Ancient Mesopotamian texts said the human affliction, then known as “melancholia,” was caused by demons. Early Babylonian, Chinese, and Egyptian civilizations also viewed depression as a form of demonic possession and “treated” sufferers with exorcism techniques such as beatings, shackles, and starvation.
The Greek physician Hippocrates believed that melancholy was both a biological and psychological disease, caused by too much black bile in the spleen. His preferred treatment method? Blood-letting.
Then, in the early 20th century, lobotomies, the surgical destruction of the brain’s frontal portion, gained popularity as a “calming” treatment, as did electroconvulsive therapy – electrically induced seizures – which is still used in psychiatry.
Nowadays, an estimated 350 million people worldwide suffer from depression and it is generally accepted that the illness frequently has multiple causes, including biological, psychological and social. Given our improved understanding of genetics, researchers have been working to identify the genetic sequences linked to depression.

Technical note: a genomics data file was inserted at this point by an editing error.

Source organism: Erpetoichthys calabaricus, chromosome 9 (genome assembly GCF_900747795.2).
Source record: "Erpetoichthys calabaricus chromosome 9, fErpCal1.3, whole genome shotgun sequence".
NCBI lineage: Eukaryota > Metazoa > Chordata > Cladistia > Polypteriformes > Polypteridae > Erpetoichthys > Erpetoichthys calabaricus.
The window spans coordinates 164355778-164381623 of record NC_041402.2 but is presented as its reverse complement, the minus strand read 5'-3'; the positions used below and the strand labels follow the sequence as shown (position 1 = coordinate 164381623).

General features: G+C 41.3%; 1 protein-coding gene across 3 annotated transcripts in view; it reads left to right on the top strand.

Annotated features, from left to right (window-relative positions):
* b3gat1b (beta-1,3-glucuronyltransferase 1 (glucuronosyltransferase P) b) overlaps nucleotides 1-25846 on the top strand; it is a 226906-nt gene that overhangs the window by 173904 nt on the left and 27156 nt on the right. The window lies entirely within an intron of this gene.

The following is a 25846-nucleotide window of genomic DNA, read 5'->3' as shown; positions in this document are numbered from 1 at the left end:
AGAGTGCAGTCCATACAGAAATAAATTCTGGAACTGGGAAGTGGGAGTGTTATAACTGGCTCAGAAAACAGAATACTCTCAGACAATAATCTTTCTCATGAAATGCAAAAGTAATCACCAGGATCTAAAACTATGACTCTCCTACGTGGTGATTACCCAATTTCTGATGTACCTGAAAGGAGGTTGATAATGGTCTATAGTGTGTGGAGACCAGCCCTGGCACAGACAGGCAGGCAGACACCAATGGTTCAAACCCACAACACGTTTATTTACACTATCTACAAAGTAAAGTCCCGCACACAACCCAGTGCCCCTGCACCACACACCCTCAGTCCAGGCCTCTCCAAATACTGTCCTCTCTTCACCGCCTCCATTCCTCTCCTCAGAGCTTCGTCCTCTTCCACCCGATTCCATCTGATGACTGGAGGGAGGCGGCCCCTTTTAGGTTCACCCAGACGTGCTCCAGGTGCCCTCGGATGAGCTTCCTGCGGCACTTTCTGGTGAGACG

Researchers from the Institute of Cytology and Genetics of the Siberian Branch of the Russian Academy of Sciences have reportedly identified the gene sequence responsible for the development of depression in people of European descent.
Using material provided by the Erasmus Center in Rotterdam, the Netherlands, Russian scientists studied genetic variations from a pool of 2,000 European people to identify the gene. According to the institute’s press office, scientists in the Netherlands have confirmed the finding in an independent sample. Researchers consider this study an important step toward understanding the nature of this mental illness, and, therefore, improving treatment for this millennia-old ailment.